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October 5, 2010 Jay Finegan, 287-1445
Rep. Bickford submits bill to spur private sector employment

AUGUSTA – State Rep. Bruce Bickford has submitted legislation designed to put 3,200 unemployed Mainers back to work in private sector jobs. The plan, modeled on one used successfully in Utah, involves wage subsidies for each qualified employee hired and retained for three months – $500 during the first month and $1,500 after three months of employment.

The bill – “An Act to Establish the Maine Back to Work Program” – was introduced for the upcoming 125th Legislature. It has been submitted to the revisor’s office, the unit that drafts bills for legislative action.

As currently envisioned, the program would provide wage subsidies for some 2,500 Mainers who made $15 per hour or less at their last job and are currently receiving unemployment insurance benefits. An additional 700 slots would be reserved for unemployed 18- to 24-year olds.

“We would start with 3,200 people and monitor the program as it unfolds,” said Rep. Bickford (R-Auburn), a member of the Labor Committee. “If it looks successful, it could be expanded. The state would provide the subsidies, and in theory the state would save money by avoiding those unemployment payments and having folks back working and paying taxes. I would like to see the fiscal note reflect those dynamics.”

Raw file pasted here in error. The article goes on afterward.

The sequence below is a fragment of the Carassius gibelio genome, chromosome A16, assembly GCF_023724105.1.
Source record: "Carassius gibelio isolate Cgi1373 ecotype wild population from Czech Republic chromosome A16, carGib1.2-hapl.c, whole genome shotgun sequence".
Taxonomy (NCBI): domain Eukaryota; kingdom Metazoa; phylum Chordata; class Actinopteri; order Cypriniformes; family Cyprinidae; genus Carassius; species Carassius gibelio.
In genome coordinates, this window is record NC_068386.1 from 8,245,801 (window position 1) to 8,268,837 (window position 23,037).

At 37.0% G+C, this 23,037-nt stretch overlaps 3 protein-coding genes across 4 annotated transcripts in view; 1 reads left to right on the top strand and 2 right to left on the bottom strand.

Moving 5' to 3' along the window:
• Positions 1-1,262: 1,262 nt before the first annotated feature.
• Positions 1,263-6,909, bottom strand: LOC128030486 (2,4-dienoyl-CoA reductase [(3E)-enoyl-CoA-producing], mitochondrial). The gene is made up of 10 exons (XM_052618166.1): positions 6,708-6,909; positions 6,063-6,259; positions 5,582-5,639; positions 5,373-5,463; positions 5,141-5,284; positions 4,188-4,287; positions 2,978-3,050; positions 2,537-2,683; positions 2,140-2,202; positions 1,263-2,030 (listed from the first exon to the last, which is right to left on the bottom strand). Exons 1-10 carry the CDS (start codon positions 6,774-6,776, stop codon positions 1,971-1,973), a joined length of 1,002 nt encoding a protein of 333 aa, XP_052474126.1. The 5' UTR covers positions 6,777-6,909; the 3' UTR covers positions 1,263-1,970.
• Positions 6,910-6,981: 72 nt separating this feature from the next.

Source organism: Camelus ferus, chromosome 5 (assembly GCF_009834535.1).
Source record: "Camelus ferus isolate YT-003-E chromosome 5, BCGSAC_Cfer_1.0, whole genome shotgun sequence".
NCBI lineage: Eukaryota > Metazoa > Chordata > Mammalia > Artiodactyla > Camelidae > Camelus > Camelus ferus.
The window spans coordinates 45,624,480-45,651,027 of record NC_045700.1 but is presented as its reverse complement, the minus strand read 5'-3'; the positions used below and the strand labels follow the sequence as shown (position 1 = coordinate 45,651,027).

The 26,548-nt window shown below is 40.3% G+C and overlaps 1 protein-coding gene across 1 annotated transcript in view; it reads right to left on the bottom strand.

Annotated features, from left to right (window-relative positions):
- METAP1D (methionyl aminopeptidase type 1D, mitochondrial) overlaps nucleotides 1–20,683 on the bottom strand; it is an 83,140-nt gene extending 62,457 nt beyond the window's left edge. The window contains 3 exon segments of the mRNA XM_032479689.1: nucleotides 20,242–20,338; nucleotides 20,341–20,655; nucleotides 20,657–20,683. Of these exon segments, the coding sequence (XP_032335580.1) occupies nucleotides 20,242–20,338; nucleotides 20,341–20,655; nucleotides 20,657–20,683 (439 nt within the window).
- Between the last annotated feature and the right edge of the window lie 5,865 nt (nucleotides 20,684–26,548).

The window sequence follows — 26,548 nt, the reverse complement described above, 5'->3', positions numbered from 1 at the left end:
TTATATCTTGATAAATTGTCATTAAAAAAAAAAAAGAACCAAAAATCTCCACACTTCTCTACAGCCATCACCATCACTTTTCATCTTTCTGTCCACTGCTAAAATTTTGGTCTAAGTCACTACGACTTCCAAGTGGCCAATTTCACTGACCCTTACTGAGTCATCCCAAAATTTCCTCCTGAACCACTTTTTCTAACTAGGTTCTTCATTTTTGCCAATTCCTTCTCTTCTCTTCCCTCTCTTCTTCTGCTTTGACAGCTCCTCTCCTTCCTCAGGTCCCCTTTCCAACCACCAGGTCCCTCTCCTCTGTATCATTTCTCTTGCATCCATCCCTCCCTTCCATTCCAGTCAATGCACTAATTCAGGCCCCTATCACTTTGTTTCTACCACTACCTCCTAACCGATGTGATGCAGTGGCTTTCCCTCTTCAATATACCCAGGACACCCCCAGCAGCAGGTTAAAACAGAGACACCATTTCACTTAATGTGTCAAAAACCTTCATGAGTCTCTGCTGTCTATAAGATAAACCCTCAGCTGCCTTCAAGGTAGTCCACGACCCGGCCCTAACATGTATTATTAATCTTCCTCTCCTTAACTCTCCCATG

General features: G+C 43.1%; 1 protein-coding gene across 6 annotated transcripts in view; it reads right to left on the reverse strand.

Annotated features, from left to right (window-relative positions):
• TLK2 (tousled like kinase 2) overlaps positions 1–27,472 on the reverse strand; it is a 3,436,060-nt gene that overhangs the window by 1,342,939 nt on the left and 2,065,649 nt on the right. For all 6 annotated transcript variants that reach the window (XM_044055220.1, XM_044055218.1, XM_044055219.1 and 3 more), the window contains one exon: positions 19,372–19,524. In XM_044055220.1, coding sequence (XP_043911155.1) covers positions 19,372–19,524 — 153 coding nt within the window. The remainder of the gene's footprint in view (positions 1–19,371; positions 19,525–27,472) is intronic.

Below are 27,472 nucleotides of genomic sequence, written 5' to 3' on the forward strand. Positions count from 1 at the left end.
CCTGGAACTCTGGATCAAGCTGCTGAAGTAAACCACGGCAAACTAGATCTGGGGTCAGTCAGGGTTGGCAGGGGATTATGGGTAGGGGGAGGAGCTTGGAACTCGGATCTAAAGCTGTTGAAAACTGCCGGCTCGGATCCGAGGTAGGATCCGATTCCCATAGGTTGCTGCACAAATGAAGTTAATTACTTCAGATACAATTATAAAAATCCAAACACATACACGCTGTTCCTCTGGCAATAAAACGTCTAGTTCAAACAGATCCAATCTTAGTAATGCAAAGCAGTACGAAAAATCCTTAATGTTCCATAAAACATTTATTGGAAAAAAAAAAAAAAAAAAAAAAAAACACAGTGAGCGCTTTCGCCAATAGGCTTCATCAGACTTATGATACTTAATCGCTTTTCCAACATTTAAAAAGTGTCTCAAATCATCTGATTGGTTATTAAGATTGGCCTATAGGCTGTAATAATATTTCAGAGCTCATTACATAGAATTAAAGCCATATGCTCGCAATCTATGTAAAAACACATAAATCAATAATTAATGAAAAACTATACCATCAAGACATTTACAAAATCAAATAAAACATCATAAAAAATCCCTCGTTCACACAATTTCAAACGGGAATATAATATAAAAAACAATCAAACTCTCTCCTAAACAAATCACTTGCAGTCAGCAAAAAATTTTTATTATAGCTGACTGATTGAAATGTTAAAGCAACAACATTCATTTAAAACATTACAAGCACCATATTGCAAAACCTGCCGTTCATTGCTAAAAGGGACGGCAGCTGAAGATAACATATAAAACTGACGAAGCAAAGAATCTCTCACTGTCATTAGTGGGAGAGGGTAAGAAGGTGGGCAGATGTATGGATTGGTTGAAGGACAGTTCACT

According to the Maine Department of Labor (DOL), the maximum unemployment benefit is $359 per week. The average weekly benefit statewide is $283. Benefits are based on prior earnings. The DOL distributed 26,821 benefit checks for the week ending September 25, but the department said Maine’s official number of unemployed is about 49,000.

To be eligible for the wage subsidies, employers must meet certain criteria, including paying the new hires at least $9 per hour as a starting wage and guaranteeing at least 35 hours of work per week. They may not replace or partially replace existing employees. Temporary help companies, professional employer organizations and government employers are not eligible. The program would end when the funds dedicated to it run out.

“The goal is to get folks back to full-time private sector employment, not a temp job or a government job,” said Rep. Bickford. “This won’t solve our unemployment problem by itself, but it could make a real difference for a few thousand people.”